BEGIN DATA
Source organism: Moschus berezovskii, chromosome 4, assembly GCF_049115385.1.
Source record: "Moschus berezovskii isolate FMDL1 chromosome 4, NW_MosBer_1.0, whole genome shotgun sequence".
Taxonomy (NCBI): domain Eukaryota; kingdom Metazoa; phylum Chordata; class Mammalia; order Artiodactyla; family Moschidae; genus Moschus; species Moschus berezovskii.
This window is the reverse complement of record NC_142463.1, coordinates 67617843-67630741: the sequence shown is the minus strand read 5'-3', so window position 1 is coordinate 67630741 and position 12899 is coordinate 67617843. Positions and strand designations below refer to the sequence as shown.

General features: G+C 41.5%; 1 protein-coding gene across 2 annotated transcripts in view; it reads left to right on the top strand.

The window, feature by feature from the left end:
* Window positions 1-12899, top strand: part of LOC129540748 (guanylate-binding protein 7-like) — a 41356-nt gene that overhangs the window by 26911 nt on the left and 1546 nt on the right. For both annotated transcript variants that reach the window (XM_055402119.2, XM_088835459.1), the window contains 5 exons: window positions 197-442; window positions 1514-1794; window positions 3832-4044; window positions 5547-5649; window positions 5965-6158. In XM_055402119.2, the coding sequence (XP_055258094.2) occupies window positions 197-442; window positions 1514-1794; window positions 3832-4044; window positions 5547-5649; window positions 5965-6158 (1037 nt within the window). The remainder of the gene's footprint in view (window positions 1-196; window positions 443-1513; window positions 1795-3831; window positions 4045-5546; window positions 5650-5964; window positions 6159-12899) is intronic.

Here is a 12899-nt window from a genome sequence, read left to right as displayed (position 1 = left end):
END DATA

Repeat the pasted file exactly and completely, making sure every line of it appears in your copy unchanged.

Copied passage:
Source organism: Moschus berezovskii, chromosome 4, assembly GCF_049115385.1.
Source record: "Moschus berezovskii isolate FMDL1 chromosome 4, NW_MosBer_1.0, whole genome shotgun sequence".
Taxonomy (NCBI): domain Eukaryota; kingdom Metazoa; phylum Chordata; class Mammalia; order Artiodactyla; family Moschidae; genus Moschus; species Moschus berezovskii.
This window is the reverse complement of record NC_142463.1, coordinates 67617843-67630741: the sequence shown is the minus strand read 5'-3', so window position 1 is coordinate 67630741 and position 12899 is coordinate 67617843. Positions and strand designations below refer to the sequence as shown.

General features: G+C 41.5%; 1 protein-coding gene across 2 annotated transcripts in view; it reads left to right on the top strand.

The window, feature by feature from the left end:
* Window positions 1-12899, top strand: part of LOC129540748 (guanylate-binding protein 7-like) — a 41356-nt gene that overhangs the window by 26911 nt on the left and 1546 nt on the right. For both annotated transcript variants that reach the window (XM_055402119.2, XM_088835459.1), the window contains 5 exons: window positions 197-442; window positions 1514-1794; window positions 3832-4044; window positions 5547-5649; window positions 5965-6158. In XM_055402119.2, the coding sequence (XP_055258094.2) occupies window positions 197-442; window positions 1514-1794; window positions 3832-4044; window positions 5547-5649; window positions 5965-6158 (1037 nt within the window). The remainder of the gene's footprint in view (window positions 1-196; window positions 443-1513; window positions 1795-3831; window positions 4045-5546; window positions 5650-5964; window positions 6159-12899) is intronic.

Here is a 12899-nt window from a genome sequence, read left to right as displayed (position 1 = left end):